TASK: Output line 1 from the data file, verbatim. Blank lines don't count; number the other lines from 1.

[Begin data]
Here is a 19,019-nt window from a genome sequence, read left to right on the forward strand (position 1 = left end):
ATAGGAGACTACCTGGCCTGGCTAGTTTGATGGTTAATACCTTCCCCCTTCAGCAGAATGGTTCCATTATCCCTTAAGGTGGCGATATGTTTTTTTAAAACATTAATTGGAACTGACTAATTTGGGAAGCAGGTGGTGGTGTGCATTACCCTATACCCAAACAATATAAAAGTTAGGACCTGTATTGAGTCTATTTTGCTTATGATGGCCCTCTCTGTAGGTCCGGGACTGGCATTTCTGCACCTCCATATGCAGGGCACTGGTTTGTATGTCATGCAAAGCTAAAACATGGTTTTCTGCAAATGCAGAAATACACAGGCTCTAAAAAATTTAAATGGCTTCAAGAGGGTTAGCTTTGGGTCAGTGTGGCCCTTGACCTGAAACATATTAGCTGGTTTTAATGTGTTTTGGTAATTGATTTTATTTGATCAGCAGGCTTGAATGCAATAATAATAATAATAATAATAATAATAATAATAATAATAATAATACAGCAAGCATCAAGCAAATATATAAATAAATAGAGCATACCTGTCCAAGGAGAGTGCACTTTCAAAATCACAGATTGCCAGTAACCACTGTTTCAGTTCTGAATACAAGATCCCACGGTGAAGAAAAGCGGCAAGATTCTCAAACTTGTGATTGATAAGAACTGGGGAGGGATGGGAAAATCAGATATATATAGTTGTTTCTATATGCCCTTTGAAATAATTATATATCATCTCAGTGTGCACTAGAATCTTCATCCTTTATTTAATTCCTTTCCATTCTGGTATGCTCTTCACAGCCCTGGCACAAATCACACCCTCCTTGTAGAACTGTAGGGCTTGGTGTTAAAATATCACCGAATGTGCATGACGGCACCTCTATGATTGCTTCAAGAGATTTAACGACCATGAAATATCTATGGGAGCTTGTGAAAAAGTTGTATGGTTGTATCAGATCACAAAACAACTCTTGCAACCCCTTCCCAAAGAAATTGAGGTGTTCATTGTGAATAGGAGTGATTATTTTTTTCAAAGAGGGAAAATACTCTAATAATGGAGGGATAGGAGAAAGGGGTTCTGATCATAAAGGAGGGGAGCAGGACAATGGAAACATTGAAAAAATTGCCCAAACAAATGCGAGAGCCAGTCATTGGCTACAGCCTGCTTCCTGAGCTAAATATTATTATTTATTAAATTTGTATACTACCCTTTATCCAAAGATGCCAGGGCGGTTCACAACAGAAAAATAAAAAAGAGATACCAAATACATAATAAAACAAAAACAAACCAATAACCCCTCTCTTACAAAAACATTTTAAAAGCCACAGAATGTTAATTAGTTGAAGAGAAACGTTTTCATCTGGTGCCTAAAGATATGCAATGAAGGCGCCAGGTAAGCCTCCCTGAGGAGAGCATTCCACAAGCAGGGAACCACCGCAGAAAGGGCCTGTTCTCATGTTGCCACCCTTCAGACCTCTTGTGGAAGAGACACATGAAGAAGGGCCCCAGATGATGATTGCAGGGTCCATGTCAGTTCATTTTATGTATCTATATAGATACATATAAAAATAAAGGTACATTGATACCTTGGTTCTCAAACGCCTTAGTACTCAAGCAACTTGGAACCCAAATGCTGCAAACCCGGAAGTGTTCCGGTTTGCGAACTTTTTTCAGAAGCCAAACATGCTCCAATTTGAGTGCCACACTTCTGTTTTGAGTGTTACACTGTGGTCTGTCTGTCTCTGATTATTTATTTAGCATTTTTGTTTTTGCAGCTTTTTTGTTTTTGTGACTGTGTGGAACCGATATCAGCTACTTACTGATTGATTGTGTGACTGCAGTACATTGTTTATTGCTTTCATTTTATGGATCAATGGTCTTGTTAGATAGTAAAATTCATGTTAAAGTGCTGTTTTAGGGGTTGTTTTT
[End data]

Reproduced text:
Here is a 19,019-nt window from a genome sequence, read left to right on the forward strand (position 1 = left end):